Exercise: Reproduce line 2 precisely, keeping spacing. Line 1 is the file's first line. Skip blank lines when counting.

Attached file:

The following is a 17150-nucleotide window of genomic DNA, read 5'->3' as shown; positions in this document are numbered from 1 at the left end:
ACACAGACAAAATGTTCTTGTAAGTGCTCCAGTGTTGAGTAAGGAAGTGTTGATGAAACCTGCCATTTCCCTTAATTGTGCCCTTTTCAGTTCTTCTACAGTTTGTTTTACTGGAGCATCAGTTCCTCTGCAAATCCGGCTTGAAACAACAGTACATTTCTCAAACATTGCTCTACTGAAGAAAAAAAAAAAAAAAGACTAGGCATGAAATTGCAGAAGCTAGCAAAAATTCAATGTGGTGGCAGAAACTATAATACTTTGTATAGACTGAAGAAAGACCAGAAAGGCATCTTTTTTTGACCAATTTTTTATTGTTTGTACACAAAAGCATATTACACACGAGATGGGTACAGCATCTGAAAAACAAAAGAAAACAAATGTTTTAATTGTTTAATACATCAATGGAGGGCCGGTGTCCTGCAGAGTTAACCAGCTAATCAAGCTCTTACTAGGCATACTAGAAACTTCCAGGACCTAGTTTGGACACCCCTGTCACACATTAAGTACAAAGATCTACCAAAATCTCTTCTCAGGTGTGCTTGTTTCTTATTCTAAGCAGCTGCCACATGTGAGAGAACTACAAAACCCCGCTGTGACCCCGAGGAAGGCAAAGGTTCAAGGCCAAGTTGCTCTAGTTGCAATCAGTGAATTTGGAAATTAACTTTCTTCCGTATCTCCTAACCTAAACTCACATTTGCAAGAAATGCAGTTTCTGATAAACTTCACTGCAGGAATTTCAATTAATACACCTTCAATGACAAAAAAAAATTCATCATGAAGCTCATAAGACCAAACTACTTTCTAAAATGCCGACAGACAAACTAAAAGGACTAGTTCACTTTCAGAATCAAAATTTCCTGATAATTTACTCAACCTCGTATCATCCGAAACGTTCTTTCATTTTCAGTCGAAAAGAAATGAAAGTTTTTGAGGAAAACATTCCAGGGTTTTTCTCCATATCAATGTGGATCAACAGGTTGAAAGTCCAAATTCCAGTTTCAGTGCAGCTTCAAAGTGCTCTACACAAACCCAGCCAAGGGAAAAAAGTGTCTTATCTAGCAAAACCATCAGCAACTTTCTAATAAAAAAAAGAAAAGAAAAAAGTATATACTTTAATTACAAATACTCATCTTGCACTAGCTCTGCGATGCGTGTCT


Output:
ACACAGACAAAATGTTCTTGTAAGTGCTCCAGTGTTGAGTAAGGAAGTGTTGATGAAACCTGCCATTTCCCTTAATTGTGCCCTTTTCAGTTCTTCTACAGTTTGTTTTACTGGAGCATCAGTTCCTCTGCAAATCCGGCTTGAAACAACAGTACATTTCTCAAACATTGCTCTACTGAAGAAAAAAAAAAAAAAAGACTAGGCATGAAATTGCAGAAGCTAGCAAAAATTCAATGTGGTGGCAGAAACTATAATACTTTGTATAGACTGAAGAAAGACCAGAAAGGCATCTTTTTTTGACCAATTTTTTATTGTTTGTACACAAAAGCATATTACACACGAGATGGGTACAGCATCTGAAAAACAAAAGAAAACAAATGTTTTAATTGTTTAATACATCAATGGAGGGCCGGTGTCCTGCAGAGTTAACCAGCTAATCAAGCTCTTACTAGGCATACTAGAAACTTCCAGGACCTAGTTTGGACACCCCTGTCACACATTAAGTACAAAGATCTACCAAAATCTCTTCTCAGGTGTGCTTGTTTCTTATTCTAAGCAGCTGCCACATGTGAGAGAACTACAAAACCCCGCTGTGACCCCGAGGAAGGCAAAGGTTCAAGGCCAAGTTGCTCTAGTTGCAATCAGTGAATTTGGAAATTAACTTTCTTCCGTATCTCCTAACCTAAACTCACATTTGCAAGAAATGCAGTTTCTGATAAACTTCACTGCAGGAATTTCAATTAATACACCTTCAATGACAAAAAAAAATTCATCATGAAGCTCATAAGACCAAACTACTTTCTAAAATGCCGACAGACAAACTAAAAGGACTAGTTCACTTTCAGAATCAAAATTTCCTGATAATTTACTCAACCTCGTATCATCCGAAACGTTCTTTCATTTTCAGTCGAAAAGAAATGAAAGTTTTTGAGGAAAACATTCCAGGGTTTTTCTCCATATCAATGTGGATCAACAGGTTGAAAGTCCAAATTCCAGTTTCAGTGCAGCTTCAAAGTGCTCTACACAAACCCAGCCAAGGGAAAAAAGTGTCTTATCTAGCAAAACCATCAGCAACTTTCTAATAAAAAAAAGAAAAGAAAAAAGTATATACTTTAATTACAAATACTCATCTTGCACTAGCTCTGCGATGCGTGTCT